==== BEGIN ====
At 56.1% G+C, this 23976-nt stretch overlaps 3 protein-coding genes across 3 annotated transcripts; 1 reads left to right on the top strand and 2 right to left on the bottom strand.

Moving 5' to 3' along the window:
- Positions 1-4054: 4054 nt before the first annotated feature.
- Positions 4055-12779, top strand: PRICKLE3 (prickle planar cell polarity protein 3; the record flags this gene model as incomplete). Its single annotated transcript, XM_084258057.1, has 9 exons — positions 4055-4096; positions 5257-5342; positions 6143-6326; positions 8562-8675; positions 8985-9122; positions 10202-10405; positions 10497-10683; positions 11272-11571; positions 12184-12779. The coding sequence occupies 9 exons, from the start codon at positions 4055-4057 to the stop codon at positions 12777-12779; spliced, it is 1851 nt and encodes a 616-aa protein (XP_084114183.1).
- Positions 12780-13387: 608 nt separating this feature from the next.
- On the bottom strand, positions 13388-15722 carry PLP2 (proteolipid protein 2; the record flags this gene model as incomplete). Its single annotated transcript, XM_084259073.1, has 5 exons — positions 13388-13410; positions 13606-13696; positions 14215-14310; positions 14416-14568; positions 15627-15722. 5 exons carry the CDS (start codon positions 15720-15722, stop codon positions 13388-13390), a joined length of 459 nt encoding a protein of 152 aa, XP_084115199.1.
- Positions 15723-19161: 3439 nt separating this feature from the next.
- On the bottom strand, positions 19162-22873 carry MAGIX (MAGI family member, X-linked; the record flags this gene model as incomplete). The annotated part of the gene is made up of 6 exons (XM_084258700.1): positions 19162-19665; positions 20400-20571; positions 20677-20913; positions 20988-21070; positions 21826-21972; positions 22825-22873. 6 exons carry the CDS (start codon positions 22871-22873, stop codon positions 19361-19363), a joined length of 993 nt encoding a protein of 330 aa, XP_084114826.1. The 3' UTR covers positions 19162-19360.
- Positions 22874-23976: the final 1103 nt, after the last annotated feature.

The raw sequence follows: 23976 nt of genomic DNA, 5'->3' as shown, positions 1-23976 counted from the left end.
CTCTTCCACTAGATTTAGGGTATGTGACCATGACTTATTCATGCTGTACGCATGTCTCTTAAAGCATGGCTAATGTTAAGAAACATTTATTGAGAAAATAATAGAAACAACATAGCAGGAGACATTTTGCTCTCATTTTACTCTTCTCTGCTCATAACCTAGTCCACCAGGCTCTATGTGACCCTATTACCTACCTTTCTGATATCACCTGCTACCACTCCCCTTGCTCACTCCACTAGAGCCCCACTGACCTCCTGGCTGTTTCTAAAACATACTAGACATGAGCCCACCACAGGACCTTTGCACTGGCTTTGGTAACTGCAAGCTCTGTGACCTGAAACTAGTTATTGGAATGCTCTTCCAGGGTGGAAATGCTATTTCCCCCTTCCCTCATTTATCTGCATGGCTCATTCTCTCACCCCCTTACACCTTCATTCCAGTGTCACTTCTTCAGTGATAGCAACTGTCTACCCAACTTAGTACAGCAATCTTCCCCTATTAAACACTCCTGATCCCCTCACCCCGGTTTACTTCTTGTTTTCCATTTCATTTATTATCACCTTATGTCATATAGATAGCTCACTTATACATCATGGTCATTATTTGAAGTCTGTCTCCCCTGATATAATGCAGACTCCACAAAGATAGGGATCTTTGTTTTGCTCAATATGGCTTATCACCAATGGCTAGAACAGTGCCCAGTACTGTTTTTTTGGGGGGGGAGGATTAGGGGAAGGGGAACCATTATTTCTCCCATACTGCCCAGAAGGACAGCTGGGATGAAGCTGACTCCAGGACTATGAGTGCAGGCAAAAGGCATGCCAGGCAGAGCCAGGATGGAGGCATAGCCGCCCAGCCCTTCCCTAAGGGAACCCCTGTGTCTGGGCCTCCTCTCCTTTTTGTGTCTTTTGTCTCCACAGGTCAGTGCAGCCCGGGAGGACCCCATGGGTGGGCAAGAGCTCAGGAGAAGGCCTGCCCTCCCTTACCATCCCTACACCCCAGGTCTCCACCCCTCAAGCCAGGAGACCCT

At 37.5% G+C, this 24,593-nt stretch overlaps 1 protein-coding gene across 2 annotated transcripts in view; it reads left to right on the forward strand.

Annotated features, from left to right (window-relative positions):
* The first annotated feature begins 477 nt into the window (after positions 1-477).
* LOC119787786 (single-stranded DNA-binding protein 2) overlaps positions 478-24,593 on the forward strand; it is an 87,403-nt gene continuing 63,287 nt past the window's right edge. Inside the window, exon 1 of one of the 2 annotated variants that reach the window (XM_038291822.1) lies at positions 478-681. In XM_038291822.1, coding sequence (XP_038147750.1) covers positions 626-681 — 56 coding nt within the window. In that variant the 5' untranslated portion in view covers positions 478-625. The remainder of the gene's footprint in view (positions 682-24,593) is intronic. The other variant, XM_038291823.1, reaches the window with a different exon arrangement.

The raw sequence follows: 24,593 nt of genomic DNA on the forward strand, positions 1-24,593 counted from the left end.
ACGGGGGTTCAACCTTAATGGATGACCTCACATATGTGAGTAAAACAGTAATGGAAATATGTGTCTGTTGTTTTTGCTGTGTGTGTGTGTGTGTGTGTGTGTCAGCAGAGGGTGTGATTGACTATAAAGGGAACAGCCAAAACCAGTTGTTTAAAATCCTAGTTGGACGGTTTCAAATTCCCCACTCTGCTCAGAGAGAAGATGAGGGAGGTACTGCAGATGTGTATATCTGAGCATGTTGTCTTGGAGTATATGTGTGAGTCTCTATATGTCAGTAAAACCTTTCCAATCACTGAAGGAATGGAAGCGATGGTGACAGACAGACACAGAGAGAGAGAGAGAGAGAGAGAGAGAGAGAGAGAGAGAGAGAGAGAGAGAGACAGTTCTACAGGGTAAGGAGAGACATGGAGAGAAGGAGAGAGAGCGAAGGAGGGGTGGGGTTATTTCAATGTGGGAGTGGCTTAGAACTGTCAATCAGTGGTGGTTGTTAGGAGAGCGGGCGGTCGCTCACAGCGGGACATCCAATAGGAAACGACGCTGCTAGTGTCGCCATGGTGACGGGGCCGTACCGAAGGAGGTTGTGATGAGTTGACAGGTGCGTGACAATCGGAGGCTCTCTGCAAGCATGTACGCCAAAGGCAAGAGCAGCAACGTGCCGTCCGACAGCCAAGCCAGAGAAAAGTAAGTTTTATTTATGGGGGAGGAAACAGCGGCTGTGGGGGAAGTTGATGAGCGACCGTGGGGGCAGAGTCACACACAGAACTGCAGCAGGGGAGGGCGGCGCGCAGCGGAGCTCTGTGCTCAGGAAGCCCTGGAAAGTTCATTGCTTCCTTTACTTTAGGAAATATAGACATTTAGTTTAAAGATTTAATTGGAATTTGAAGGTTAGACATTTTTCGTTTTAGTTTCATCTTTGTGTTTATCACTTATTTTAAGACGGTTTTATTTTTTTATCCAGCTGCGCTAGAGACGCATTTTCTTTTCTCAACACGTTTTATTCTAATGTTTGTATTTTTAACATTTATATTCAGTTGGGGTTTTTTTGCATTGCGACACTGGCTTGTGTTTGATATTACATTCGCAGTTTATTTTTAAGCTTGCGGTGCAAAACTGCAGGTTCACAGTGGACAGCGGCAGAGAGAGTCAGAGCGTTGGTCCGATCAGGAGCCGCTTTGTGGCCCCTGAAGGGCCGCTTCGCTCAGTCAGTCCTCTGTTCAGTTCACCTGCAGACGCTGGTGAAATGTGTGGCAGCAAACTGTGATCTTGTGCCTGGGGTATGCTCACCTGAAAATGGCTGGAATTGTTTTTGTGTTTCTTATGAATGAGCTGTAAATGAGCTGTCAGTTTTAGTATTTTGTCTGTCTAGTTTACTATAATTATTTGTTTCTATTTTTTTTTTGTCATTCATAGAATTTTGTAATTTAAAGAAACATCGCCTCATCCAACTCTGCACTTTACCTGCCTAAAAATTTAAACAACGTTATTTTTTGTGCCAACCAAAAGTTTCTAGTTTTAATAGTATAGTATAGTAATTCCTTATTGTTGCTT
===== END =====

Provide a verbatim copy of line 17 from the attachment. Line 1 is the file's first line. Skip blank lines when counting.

ACGGGGGTTCAACCTTAATGGATGACCTCACATATGTGAGTAAAACAGTAATGGAAATATGTGTCTGTTGTTTTTGCTGTGTGTGTGTGTGTGTGTGTGTGTCAGCAGAGGGTGTGATTGACTATAAAGGGAACAGCCAAAACCAGTTGTTTAAAATCCTAGTTGGACGGTTTCAAATTCCCCACTCTGCTCAGAGAGAAGATGAGGGAGGTACTGCAGATGTGTATATCTGAGCATGTTGTCTTGGAGTATATGTGTGAGTCTCTATATGTCAGTAAAACCTTTCCAATCACTGAAGGAATGGAAGCGATGGTGACAGACAGACACAGAGAGAGAGAGAGAGAGAGAGAGAGAGAGAGAGAGAGAGAGAGAGAGAGAGACAGTTCTACAGGGTAAGGAGAGACATGGAGAGAAGGAGAGAGAGCGAAGGAGGGGTGGGGTTATTTCAATGTGGGAGTGGCTTAGAACTGTCAATCAGTGGTGGTTGTTAGGAGAGCGGGCGGTCGCTCACAGCGGGACATCCAATAGGAAACGACGCTGCTAGTGTCGCCATGGTGACGGGGCCGTACCGAAGGAGGTTGTGATGAGTTGACAGGTGCGTGACAATCGGAGGCTCTCTGCAAGCATGTACGCCAAAGGCAAGAGCAGCAACGTGCCGTCCGACAGCCAAGCCAGAGAAAAGTAAGTTTTATTTATGGGGGAGGAAACAGCGGCTGTGGGGGAAGTTGATGAGCGACCGTGGGGGCAGAGTCACACACAGAACTGCAGCAGGGGAGGGCGGCGCGCAGCGGAGCTCTGTGCTCAGGAAGCCCTGGAAAGTTCATTGCTTCCTTTACTTTAGGAAATATAGACATTTAGTTTAAAGATTTAATTGGAATTTGAAGGTTAGACATTTTTCGTTTTAGTTTCATCTTTGTGTTTATCACTTATTTTAAGACGGTTTTATTTTTTTATCCAGCTGCGCTAGAGACGCATTTTCTTTTCTCAACACGTTTTATTCTAATGTTTGTATTTTTAACATTTATATTCAGTTGGGGTTTTTTTGCATTGCGACACTGGCTTGTGTTTGATATTACATTCGCAGTTTATTTTTAAGCTTGCGGTGCAAAACTGCAGGTTCACAGTGGACAGCGGCAGAGAGAGTCAGAGCGTTGGTCCGATCAGGAGCCGCTTTGTGGCCCCTGAAGGGCCGCTTCGCTCAGTCAGTCCTCTGTTCAGTTCACCTGCAGACGCTGGTGAAATGTGTGGCAGCAAACTGTGATCTTGTGCCTGGGGTATGCTCACCTGAAAATGGCTGGAATTGTTTTTGTGTTTCTTATGAATGAGCTGTAAATGAGCTGTCAGTTTTAGTATTTTGTCTGTCTAGTTTACTATAATTATTTGTTTCTATTTTTTTTTTGTCATTCATAGAATTTTGTAATTTAAAGAAACATCGCCTCATCCAACTCTGCACTTTACCTGCCTAAAAATTTAAACAACGTTATTTTTTGTGCCAACCAAAAGTTTCTAGTTTTAATAGTATAGTATAGTAATTCCTTATTGTTGCTT